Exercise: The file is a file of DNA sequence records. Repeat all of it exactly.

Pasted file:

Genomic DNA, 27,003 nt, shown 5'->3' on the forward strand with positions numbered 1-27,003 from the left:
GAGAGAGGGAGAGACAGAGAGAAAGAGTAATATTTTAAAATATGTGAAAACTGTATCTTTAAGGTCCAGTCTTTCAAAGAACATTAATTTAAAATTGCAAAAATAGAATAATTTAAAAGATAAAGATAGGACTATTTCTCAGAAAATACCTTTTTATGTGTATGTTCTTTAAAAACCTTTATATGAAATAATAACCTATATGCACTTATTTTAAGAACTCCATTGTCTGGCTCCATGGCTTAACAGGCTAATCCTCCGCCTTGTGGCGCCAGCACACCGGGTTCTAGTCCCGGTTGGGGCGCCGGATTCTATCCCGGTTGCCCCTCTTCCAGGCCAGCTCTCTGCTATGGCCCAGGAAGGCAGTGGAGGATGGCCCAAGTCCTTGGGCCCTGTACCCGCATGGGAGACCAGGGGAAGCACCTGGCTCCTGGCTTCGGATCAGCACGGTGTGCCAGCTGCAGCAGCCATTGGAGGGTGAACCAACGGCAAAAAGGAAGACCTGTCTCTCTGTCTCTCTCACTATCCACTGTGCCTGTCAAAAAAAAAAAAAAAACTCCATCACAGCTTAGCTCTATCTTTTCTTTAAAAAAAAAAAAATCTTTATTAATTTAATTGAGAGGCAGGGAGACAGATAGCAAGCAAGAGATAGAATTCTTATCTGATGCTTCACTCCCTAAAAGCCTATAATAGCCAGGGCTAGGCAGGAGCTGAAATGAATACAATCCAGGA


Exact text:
Genomic DNA, 27,003 nt, shown 5'->3' on the forward strand with positions numbered 1-27,003 from the left:
GAGAGAGGGAGAGACAGAGAGAAAGAGTAATATTTTAAAATATGTGAAAACTGTATCTTTAAGGTCCAGTCTTTCAAAGAACATTAATTTAAAATTGCAAAAATAGAATAATTTAAAAGATAAAGATAGGACTATTTCTCAGAAAATACCTTTTTATGTGTATGTTCTTTAAAAACCTTTATATGAAATAATAACCTATATGCACTTATTTTAAGAACTCCATTGTCTGGCTCCATGGCTTAACAGGCTAATCCTCCGCCTTGTGGCGCCAGCACACCGGGTTCTAGTCCCGGTTGGGGCGCCGGATTCTATCCCGGTTGCCCCTCTTCCAGGCCAGCTCTCTGCTATGGCCCAGGAAGGCAGTGGAGGATGGCCCAAGTCCTTGGGCCCTGTACCCGCATGGGAGACCAGGGGAAGCACCTGGCTCCTGGCTTCGGATCAGCACGGTGTGCCAGCTGCAGCAGCCATTGGAGGGTGAACCAACGGCAAAAAGGAAGACCTGTCTCTCTGTCTCTCTCACTATCCACTGTGCCTGTCAAAAAAAAAAAAAAAACTCCATCACAGCTTAGCTCTATCTTTTCTTTAAAAAAAAAAAAATCTTTATTAATTTAATTGAGAGGCAGGGAGACAGATAGCAAGCAAGAGATAGAATTCTTATCTGATGCTTCACTCCCTAAAAGCCTATAATAGCCAGGGCTAGGCAGGAGCTGAAATGAATACAATCCAGGA